Leaving the 99 to search for the ‘1’ is Christ’s way
Ansel Augustine's life has come full circle, and now he is racing as fast as he can to share with teens the unvarnished realities of life as well as the wisdom he picked up from the aunt who reared him about overcoming hard knocks and fully living the Christian faith.
“My aunt’s favorite quote used to be, ‘Don’t ask God to order your steps if you’re not willing to move your feet,’” said Augustine, 34, the new director of Catholic Charities’ Isaiah 43 program whose goal is to mentor kids and offer parenting classes to adults in hopes of stemming the cycle of violence in the Archdiocese of New Orleans.
Augustine, who also serves as associate director and coordinator of Black Youth and Adult Ministry for the CYO Office, has seen plenty in his young life, but he prefers not to talk much about it out of respect for others who have been through much worse.
Like so many “thousands of others,” Augustine lost his home in Katrina, but he also experienced the deaths of 18 members of his extended family or close friends, including his girlfriend, who he thought had evacuated prior to the storm.
The death wrought by Katrina six years ago is not something Augustine enjoys exposing to the world, but it’s a part of his life, and it’s one of the reasons he agreed to be interviewed by Catholic authors Michael Novak and William E. Simon Jr. in their book, “Living the Call: An Introduction to the Lay Vocation.”
Augustine’s suffering has had a purpose. It has produced in him a fertile heart. As he soaks in the pain of others, he responds with bountiful wisdom, because he’s been there.
“Really, you never know what someone’s going through from the outside,” Augustine said. “Even though someone might be having a bad day or a bad time because of their circumstances, nine times out of 10, a person is genuinely good. I believe that about everybody. With the proper support and understanding and with nonjudgmental love, as Jesus asks us to treat one another, I think you can break down barriers.”
It was only a few weeks after Katrina that Augustine found out about his girlfriend’s death. He was in the midst of helping clean the muck out of St. Peter Claver Church.
“Pews were tossed around, and that’s when I first really started crying because that was my place of worship – that was my home,” Augustine said. “You couldn’t believe something like that could happen in such a holy place, but that’s when I really said, ‘Lord, this is your house, and I put it in your hands.’”
The human cost of Katrina simply steeled him in his commitment to serve.
“When you reflect on it, it all still feels like a bad dream,” Augustine said. “As it was going on and I was losing everything and everyone at once, I was stressed out. I was helping Father Mike (Jacques) rebuild the church, and I was living from place to place or on the street – wherever. It was rough. I felt like, ‘This can’t be happening. I think I’ll wake up the next morning and everything’s going to be normal.’”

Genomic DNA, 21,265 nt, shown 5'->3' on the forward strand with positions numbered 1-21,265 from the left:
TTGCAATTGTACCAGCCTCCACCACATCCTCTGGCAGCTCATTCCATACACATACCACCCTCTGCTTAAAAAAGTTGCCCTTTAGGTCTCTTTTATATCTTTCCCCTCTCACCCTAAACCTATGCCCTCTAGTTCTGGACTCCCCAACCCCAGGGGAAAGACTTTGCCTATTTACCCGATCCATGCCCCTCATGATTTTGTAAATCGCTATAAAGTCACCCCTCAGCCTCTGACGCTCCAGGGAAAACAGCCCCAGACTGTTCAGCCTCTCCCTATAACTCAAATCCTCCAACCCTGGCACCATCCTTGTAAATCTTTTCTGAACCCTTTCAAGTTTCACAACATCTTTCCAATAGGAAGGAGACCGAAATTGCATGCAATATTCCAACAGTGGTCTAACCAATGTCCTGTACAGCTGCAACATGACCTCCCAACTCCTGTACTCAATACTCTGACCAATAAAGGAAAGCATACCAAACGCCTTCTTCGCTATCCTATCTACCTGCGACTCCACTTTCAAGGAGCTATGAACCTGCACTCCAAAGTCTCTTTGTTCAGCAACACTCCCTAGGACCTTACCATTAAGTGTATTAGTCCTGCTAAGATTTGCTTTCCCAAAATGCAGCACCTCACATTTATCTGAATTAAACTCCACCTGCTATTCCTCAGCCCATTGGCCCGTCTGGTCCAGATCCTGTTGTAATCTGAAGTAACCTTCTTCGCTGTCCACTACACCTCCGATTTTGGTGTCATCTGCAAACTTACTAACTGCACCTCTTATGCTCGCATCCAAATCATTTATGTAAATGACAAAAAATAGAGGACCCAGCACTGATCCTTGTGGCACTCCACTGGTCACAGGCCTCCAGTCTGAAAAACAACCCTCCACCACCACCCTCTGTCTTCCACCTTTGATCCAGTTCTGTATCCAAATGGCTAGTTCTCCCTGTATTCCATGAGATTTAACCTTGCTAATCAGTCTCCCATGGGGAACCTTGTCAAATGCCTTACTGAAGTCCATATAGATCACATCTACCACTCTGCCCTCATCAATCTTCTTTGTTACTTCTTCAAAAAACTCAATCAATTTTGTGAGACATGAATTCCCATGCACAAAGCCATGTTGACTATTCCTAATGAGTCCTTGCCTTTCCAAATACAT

“I guess that’s part of the motivation of doing what I did because most of the people I lost were church-connected people or family that had faith,” Augustine said. “And so, I do what I do for them. They are my inspiration. When I get tired, I know they’re up in heaven sitting alongside the Lord, looking down on all of us here.”
That’s why Augustine believes the Isaiah 43 mentoring and parenting program will help bring peace to a violence-torn region. He is working with Deacon Steve Ferran and Stuart Young, a former mediator in the Catholic-Protestant disputes in Northern Ireland, to make it work.
Through Augustine’s interaction with kids in parish youth ministry, he has seen his presence make a difference. The difficulty now is getting to the kids most at risk – the ones who haven’t walked through a church door in, maybe, forever.
“This is why I’ve signed on,” Augustine said. “What we’re called to do as Christians and as Catholics is to reach out to those who may not be in the ‘fold’ and bring them in. I think of the parable about the shepherd who leaves the 99 to chase the one. You know, there are plenty of ‘ones’ out there.”
Those “ones” won’t be reached by putting a notice in the church bulletin. The church will have to leave the 99 to find them where they are.
“We have to let them know they are good,” Augustine said. “We have to tell them, ‘You might be hearing every negative thing out there from everybody else, but you are good and God loves you.’ And then the barriers start breaking down and they start seeing there’s some self-worth inside them. They start acting differently in the way they treat themselves and others.”
And then, God willing, they will move their feet.